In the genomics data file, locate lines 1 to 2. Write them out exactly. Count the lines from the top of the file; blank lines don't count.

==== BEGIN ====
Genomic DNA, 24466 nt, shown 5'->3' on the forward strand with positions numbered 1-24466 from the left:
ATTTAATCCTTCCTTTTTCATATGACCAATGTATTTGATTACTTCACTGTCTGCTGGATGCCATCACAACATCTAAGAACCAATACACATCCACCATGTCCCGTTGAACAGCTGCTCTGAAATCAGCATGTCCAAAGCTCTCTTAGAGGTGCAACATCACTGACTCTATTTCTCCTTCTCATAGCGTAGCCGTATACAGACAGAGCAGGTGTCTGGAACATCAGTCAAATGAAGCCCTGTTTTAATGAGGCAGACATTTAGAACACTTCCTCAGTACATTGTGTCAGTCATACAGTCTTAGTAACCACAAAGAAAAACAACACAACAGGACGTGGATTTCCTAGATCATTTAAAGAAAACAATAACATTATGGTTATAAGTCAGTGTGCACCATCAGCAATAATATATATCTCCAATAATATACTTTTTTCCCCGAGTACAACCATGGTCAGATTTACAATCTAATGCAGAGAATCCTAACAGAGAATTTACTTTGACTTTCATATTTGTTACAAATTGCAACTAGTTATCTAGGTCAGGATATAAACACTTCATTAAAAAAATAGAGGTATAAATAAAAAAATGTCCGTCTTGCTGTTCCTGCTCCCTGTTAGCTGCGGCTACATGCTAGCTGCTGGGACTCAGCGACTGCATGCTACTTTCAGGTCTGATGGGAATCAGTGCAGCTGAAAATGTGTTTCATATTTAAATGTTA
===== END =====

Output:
Genomic DNA, 24466 nt, shown 5'->3' on the forward strand with positions numbered 1-24466 from the left:
ATTTAATCCTTCCTTTTTCATATGACCAATGTATTTGATTACTTCACTGTCTGCTGGATGCCATCACAACATCTAAGAACCAATACACATCCACCATGTCCCGTTGAACAGCTGCTCTGAAATCAGCATGTCCAAAGCTCTCTTAGAGGTGCAACATCACTGACTCTATTTCTCCTTCTCATAGCGTAGCCGTATACAGACAGAGCAGGTGTCTGGAACATCAGTCAAATGAAGCCCTGTTTTAATGAGGCAGACATTTAGAACACTTCCTCAGTACATTGTGTCAGTCATACAGTCTTAGTAACCACAAAGAAAAACAACACAACAGGACGTGGATTTCCTAGATCATTTAAAGAAAACAATAACATTATGGTTATAAGTCAGTGTGCACCATCAGCAATAATATATATCTCCAATAATATACTTTTTTCCCCGAGTACAACCATGGTCAGATTTACAATCTAATGCAGAGAATCCTAACAGAGAATTTACTTTGACTTTCATATTTGTTACAAATTGCAACTAGTTATCTAGGTCAGGATATAAACACTTCATTAAAAAAATAGAGGTATAAATAAAAAAATGTCCGTCTTGCTGTTCCTGCTCCCTGTTAGCTGCGGCTACATGCTAGCTGCTGGGACTCAGCGACTGCATGCTACTTTCAGGTCTGATGGGAATCAGTGCAGCTGAAAATGTGTTTCATATTTAAATGTTA